At the bottom of the esophagus — an area known as the gastroesophageal junction — a muscular valve called the lower esophageal sphincter (LES) opens to allow food through. Then the LES closes to prevent reflux, the flow of stomach contents back into the esophagus. A malfunctioning LES is public enemy No. 1 in the reflux world.
Digesting food in the stomach
Point to your stomach. Go ahead. Don't be shy. Odds are your finger is aimed somewhere around your belly button, an interesting site to be sure, but definitely not your stomach. Your stomach, a wide, pouchy part of the digestive tube, is located on the left side of your body above your waist and behind your ribs.
Like the walls of your esophagus, the walls of your stomach are strong and muscular. They contract with enough force to break food into ever smaller pieces as glands in the stomach walls release stomach juices — a highly technical term for a highly acidic blend of enzymes, hydrochloric acid (HCl), and mucus. The stomach juices begin the digestion of proteins and fats into their respective bodily building blocks — amino acids and fatty acids.
Churned by the stomach walls and degraded by the stomach juices, what started as food — apples, pears, potato chips, steak, cake, you name it — is now a thick, soupy mass called chyme (from chymos, the Greek word for juice). The stomach's wavelike contractions push this messy but still intact substance along to the small intestine where your body begins to pull out the nutrients it needs.
Pulling out nutrients in the small intestine
Here's an easy anatomy lesson to find your small intestine: Open your hand and put it flat slightly below your belly button, with your thumb pointing up and your pinky pointing down. Your hand is now covering most of the relatively small space into which your 20-foot-long small intestine is neatly coiled. Just like your esophagus and stomach, contracting muscles line your small intestines to push food along.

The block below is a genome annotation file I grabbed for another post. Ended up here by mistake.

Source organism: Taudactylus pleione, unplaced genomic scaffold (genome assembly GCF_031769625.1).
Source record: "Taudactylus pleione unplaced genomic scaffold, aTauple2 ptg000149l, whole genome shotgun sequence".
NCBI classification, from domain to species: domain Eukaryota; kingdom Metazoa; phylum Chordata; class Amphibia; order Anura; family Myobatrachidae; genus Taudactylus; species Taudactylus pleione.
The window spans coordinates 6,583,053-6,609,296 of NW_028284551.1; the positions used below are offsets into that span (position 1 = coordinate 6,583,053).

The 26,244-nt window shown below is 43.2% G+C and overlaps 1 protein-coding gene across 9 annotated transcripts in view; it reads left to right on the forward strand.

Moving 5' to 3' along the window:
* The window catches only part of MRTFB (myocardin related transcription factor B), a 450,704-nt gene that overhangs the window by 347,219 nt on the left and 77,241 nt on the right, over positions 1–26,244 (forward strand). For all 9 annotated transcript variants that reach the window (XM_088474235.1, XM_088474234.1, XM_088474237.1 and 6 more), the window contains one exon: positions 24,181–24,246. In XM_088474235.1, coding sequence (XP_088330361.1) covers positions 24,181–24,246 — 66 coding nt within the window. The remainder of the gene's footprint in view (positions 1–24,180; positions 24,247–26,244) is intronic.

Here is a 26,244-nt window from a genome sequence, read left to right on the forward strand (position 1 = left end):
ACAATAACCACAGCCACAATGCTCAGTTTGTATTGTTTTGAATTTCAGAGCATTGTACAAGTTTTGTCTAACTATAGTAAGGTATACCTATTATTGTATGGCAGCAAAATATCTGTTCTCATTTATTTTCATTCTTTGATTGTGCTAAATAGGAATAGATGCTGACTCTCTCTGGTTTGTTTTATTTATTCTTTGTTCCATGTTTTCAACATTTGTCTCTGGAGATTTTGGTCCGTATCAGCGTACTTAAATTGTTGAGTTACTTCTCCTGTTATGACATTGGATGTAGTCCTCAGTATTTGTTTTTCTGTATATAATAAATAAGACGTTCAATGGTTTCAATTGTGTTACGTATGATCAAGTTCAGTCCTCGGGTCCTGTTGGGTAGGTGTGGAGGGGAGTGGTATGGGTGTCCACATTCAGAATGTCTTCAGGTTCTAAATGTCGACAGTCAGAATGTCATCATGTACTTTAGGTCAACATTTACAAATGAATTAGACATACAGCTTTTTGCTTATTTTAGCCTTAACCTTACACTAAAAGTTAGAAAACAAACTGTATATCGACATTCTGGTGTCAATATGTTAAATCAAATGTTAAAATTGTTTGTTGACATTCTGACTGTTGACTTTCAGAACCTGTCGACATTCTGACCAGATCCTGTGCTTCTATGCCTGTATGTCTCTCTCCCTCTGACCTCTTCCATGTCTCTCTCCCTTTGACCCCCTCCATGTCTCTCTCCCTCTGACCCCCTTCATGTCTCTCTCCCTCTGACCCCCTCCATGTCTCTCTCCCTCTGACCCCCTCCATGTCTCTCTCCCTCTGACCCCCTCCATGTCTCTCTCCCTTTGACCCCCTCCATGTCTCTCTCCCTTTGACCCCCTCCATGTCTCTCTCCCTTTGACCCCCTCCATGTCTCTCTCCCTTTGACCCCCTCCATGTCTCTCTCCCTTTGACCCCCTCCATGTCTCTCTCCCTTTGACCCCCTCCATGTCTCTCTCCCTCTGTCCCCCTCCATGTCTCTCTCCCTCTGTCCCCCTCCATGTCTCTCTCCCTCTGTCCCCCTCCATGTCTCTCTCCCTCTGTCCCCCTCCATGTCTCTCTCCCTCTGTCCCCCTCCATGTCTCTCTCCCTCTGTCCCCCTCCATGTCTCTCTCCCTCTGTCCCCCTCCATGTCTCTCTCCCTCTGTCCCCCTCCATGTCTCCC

But your small intestine is nobody's copycat. This part of your digestive system has its own set of digestive juices including
- Alkaline goop from the pancreas that powers special enzymes (called amylases) to digest carbs
- Bile from the liver and gallbladder that acts as an emulsifier (a compound that enables fats to mix with water)
- Pancreatic and intestinal enzymes that complete the separation of proteins into amino acids
More contractions shove the chyme along the intestines while specialized cells in the intestinal walls grab onto sugars, amino acids, fatty acids, vitamins, and minerals, which are then sent off into your body for energy or as building blocks for new tissue.
Then, after your small intestine has squeezed every last little bit of useful material (other than water) out of the food, the indigestible remainder (think dietary fiber) moves toward its inevitable end in your large intestine.
The end of the digestive line: Poo-poo
Your large intestine is also sometimes called the colon. Think of this area as a giant sponge and press whose only jobs are to absorb water from the mass you deliver to it and then squeeze the dry leftovers into compact bundles of waste — which you may know as feces and any 2-year-old as poo-poo (or poop, caca, whatever).
After resident colonies of friendly bacteria digest any amino acids remaining in the waste and excrete smelly nitrogen — in a process scientists call passing gas — muscular contractions in the rectum push the feces out of your body, and digestion is finally done.